Run Higher in Stocks Not Over Yet as Fed Hikes Will Take Time to Play Out

© Reuters.

By Yasin Ebrahim – The  broader stock market has been hit over the head by a brick, tailor-made by a Federal Reserve in emergency mode for far too long, but as the central bank goes on the offensive against inflation, calls to ditch stocks are premature.

“We do not favor materially reducing portfolio exposure to risk assets,” Wells Fargo said ahead of the Federal Reserve decision due Wednesday.

At the culmination of its two-day meeting, the Fed is widely expected to signal that the liftoff for rates will get underway in March, and stress the need to remove emergency policy measures.

The Fed’s hope is that less pedal to the easing metal will curb demand and tame inflation enough until supply-chain issues, the key suspect pushing prices higher, will ease later this year.

Showing up late to the inflation party, and then being forced to play catch up is a risky game. Tighten too much and too fast at a time when economic growth is expected to deaccelerate raises the risk of undoing the recovery made so far.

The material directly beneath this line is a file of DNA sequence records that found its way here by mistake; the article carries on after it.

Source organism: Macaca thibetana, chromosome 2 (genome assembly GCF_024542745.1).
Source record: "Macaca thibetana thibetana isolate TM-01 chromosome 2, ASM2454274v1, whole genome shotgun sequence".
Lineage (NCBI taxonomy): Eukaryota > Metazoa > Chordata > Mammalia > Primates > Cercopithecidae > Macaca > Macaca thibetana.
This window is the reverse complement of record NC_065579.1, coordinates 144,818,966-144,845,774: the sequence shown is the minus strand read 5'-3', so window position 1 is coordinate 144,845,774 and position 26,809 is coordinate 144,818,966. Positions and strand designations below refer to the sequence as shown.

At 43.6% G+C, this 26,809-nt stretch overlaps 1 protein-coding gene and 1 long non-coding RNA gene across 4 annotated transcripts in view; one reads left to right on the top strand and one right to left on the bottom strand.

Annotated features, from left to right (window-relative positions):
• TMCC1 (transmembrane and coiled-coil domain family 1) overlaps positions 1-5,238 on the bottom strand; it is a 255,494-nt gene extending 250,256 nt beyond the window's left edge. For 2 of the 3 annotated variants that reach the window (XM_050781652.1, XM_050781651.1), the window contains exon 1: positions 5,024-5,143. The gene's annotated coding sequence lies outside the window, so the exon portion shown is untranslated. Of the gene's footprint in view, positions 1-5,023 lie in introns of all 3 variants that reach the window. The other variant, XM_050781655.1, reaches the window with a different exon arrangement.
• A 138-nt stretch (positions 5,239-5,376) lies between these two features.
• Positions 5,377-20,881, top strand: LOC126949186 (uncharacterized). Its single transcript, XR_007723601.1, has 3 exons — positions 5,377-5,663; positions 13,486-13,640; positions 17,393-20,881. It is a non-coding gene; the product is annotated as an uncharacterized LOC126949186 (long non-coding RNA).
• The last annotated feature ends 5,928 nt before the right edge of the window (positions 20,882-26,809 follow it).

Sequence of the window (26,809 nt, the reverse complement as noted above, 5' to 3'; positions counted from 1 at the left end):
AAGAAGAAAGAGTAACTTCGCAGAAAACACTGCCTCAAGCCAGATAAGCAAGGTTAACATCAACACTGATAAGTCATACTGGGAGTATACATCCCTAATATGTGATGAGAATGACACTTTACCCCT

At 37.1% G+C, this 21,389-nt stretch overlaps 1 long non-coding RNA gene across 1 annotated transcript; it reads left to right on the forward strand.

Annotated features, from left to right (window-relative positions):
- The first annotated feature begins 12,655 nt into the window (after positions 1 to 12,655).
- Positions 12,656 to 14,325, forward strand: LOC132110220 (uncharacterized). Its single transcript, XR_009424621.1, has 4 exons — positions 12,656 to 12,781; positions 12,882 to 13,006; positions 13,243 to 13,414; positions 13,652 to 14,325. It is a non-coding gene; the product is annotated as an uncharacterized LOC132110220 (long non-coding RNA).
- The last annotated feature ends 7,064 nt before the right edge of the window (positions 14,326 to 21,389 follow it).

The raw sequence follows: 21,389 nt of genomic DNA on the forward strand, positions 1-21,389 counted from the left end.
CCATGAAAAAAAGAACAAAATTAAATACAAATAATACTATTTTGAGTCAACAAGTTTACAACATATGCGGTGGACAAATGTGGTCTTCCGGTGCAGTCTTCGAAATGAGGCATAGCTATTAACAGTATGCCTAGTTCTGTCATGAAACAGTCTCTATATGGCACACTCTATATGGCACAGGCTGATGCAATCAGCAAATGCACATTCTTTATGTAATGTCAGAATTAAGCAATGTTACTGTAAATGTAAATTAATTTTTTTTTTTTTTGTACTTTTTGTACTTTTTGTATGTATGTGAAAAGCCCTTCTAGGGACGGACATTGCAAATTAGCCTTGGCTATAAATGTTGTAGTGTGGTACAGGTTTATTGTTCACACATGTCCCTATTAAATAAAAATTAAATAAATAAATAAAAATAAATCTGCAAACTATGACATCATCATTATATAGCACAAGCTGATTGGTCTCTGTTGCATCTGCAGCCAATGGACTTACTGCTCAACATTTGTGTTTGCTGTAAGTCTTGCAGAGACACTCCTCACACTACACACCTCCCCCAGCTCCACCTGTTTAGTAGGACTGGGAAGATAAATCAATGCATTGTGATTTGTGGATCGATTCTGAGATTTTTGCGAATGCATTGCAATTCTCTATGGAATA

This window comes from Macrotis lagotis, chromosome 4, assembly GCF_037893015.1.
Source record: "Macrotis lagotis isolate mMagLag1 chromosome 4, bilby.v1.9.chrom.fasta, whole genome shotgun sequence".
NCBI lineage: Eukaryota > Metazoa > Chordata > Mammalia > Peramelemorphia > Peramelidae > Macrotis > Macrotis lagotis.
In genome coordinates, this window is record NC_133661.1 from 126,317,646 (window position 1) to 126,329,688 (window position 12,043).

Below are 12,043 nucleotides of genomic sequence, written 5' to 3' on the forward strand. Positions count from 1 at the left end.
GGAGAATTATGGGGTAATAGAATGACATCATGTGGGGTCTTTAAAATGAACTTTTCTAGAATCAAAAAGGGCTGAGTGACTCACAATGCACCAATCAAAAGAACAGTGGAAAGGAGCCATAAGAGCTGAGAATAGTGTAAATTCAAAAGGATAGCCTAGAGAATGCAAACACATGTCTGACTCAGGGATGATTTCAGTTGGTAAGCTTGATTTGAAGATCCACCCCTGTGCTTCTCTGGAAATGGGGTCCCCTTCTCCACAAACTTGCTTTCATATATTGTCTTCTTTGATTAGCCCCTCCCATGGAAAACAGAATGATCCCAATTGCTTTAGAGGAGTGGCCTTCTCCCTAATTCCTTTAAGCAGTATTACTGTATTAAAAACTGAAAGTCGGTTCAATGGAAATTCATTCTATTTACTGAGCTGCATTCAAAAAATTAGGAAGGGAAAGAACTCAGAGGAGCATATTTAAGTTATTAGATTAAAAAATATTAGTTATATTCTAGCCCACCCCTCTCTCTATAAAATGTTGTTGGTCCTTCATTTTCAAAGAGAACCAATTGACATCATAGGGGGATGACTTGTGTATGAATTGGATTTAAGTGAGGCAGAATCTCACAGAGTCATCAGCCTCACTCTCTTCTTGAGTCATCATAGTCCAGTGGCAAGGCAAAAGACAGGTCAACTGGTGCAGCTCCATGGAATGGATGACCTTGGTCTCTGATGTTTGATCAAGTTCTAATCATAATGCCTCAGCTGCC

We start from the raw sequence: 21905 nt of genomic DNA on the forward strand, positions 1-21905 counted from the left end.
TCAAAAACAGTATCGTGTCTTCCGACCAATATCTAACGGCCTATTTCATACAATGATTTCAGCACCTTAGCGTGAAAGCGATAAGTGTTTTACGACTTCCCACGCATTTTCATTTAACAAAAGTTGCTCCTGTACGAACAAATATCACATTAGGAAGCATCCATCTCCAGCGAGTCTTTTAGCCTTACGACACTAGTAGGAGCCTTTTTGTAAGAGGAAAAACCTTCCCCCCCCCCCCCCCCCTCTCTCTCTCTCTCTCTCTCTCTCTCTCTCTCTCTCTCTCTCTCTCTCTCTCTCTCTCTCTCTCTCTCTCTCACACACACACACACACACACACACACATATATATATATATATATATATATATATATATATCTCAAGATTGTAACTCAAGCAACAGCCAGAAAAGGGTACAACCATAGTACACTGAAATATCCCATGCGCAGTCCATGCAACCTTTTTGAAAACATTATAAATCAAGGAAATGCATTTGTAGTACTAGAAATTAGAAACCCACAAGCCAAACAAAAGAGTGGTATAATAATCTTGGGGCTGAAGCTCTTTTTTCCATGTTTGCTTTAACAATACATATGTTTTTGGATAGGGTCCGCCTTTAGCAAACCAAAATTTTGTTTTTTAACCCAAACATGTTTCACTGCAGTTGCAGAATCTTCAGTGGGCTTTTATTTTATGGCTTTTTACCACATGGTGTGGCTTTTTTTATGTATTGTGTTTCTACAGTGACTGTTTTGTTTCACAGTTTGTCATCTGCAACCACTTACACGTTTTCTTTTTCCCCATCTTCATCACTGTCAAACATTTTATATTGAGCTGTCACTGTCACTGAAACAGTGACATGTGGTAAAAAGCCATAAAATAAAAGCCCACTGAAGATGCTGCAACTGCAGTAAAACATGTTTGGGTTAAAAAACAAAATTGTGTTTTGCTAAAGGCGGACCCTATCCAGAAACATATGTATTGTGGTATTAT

In a sign that shows just how far the Fed is behind the inflation curve, bets on aggressive Fed action continue to gather steam.

“We see a risk that the [Federal Open Market Committee] will want to take some tightening action at every meeting until the inflation picture changes,” Goldman economist David Mericle told clients.

Against the backdrop of rising Fed hike bets, sentiment on risk assets has soured, pushing the into correction territory as investors brace for regime change from the Fed.

The Fed put, a source of comfort for investors that when things go bump in markets, the central bank will step in to cushion the fallout, is fast fading and a new normal of lower liquidity in markets, higher rates, and tighter financial conditions is being priced in.

But history suggests that those calling for the endgame for equities are too early as the Fed rate hikes tend to take some time to filter through before eventually putting the final lid on stocks.

“Based on the last seven interest-rate cycles, equities have tended to peak at the end of the Federal Reserve’s rate-hiking cycles, not at the beginning,” {{Wells Fargo said.}}

While the pain felt in stocks recently is grabbing the spotlight, correction are part and parcel of the market, particularly when returns have been running above trend for so long.

“We’re giving back a third of the return from last year,” John Luke Tyner, Portfolio Manager at Aptus Capital Advisors said in an interview with on Tuesday. “Over the last three years the S&P 500 is up about 100% … looking at at this from a 30,000 foot view this recent drop is not that big of a deal.”

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